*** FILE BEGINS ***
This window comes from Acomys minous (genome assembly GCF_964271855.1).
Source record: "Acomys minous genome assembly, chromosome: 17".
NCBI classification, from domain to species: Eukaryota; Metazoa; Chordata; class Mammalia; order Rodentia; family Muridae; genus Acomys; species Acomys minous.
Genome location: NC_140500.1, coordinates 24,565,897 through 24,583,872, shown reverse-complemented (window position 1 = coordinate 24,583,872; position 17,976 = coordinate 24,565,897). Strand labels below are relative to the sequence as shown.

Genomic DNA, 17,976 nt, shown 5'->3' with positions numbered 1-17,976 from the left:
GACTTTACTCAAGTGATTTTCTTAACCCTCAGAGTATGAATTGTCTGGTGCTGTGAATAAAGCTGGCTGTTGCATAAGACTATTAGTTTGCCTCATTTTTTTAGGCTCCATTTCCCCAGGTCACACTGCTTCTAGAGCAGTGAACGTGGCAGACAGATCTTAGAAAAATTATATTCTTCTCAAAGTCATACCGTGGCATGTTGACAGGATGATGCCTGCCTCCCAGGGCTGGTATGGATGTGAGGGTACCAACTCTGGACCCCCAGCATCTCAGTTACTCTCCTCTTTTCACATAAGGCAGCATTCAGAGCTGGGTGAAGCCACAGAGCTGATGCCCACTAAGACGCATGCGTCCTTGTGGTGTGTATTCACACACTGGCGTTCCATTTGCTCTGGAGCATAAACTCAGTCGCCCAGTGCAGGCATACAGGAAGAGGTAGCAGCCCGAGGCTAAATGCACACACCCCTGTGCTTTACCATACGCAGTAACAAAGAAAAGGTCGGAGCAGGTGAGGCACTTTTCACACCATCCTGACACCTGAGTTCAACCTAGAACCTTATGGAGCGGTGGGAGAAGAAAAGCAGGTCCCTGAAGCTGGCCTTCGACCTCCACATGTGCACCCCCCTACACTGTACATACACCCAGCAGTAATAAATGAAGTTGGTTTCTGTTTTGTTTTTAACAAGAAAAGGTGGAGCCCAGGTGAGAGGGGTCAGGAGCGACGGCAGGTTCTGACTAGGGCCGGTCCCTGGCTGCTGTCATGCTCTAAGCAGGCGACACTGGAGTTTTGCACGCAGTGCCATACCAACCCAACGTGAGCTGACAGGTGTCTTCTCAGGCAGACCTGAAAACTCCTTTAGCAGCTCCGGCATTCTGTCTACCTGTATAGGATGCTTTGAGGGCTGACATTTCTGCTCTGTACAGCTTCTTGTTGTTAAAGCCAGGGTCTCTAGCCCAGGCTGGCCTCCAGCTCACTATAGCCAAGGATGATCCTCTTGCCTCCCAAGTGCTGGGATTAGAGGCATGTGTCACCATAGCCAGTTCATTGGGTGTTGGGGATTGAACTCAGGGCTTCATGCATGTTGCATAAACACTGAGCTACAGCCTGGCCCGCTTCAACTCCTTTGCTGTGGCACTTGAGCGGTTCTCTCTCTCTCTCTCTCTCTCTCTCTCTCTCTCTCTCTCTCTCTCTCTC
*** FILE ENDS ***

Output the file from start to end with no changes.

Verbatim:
This window comes from Acomys minous (genome assembly GCF_964271855.1).
Source record: "Acomys minous genome assembly, chromosome: 17".
NCBI classification, from domain to species: Eukaryota; Metazoa; Chordata; class Mammalia; order Rodentia; family Muridae; genus Acomys; species Acomys minous.
Genome location: NC_140500.1, coordinates 24,565,897 through 24,583,872, shown reverse-complemented (window position 1 = coordinate 24,583,872; position 17,976 = coordinate 24,565,897). Strand labels below are relative to the sequence as shown.

Genomic DNA, 17,976 nt, shown 5'->3' with positions numbered 1-17,976 from the left:
GACTTTACTCAAGTGATTTTCTTAACCCTCAGAGTATGAATTGTCTGGTGCTGTGAATAAAGCTGGCTGTTGCATAAGACTATTAGTTTGCCTCATTTTTTTAGGCTCCATTTCCCCAGGTCACACTGCTTCTAGAGCAGTGAACGTGGCAGACAGATCTTAGAAAAATTATATTCTTCTCAAAGTCATACCGTGGCATGTTGACAGGATGATGCCTGCCTCCCAGGGCTGGTATGGATGTGAGGGTACCAACTCTGGACCCCCAGCATCTCAGTTACTCTCCTCTTTTCACATAAGGCAGCATTCAGAGCTGGGTGAAGCCACAGAGCTGATGCCCACTAAGACGCATGCGTCCTTGTGGTGTGTATTCACACACTGGCGTTCCATTTGCTCTGGAGCATAAACTCAGTCGCCCAGTGCAGGCATACAGGAAGAGGTAGCAGCCCGAGGCTAAATGCACACACCCCTGTGCTTTACCATACGCAGTAACAAAGAAAAGGTCGGAGCAGGTGAGGCACTTTTCACACCATCCTGACACCTGAGTTCAACCTAGAACCTTATGGAGCGGTGGGAGAAGAAAAGCAGGTCCCTGAAGCTGGCCTTCGACCTCCACATGTGCACCCCCCTACACTGTACATACACCCAGCAGTAATAAATGAAGTTGGTTTCTGTTTTGTTTTTAACAAGAAAAGGTGGAGCCCAGGTGAGAGGGGTCAGGAGCGACGGCAGGTTCTGACTAGGGCCGGTCCCTGGCTGCTGTCATGCTCTAAGCAGGCGACACTGGAGTTTTGCACGCAGTGCCATACCAACCCAACGTGAGCTGACAGGTGTCTTCTCAGGCAGACCTGAAAACTCCTTTAGCAGCTCCGGCATTCTGTCTACCTGTATAGGATGCTTTGAGGGCTGACATTTCTGCTCTGTACAGCTTCTTGTTGTTAAAGCCAGGGTCTCTAGCCCAGGCTGGCCTCCAGCTCACTATAGCCAAGGATGATCCTCTTGCCTCCCAAGTGCTGGGATTAGAGGCATGTGTCACCATAGCCAGTTCATTGGGTGTTGGGGATTGAACTCAGGGCTTCATGCATGTTGCATAAACACTGAGCTACAGCCTGGCCCGCTTCAACTCCTTTGCTGTGGCACTTGAGCGGTTCTCTCTCTCTCTCTCTCTCTCTCTCTCTCTCTCTCTCTCTCTCTCTCTC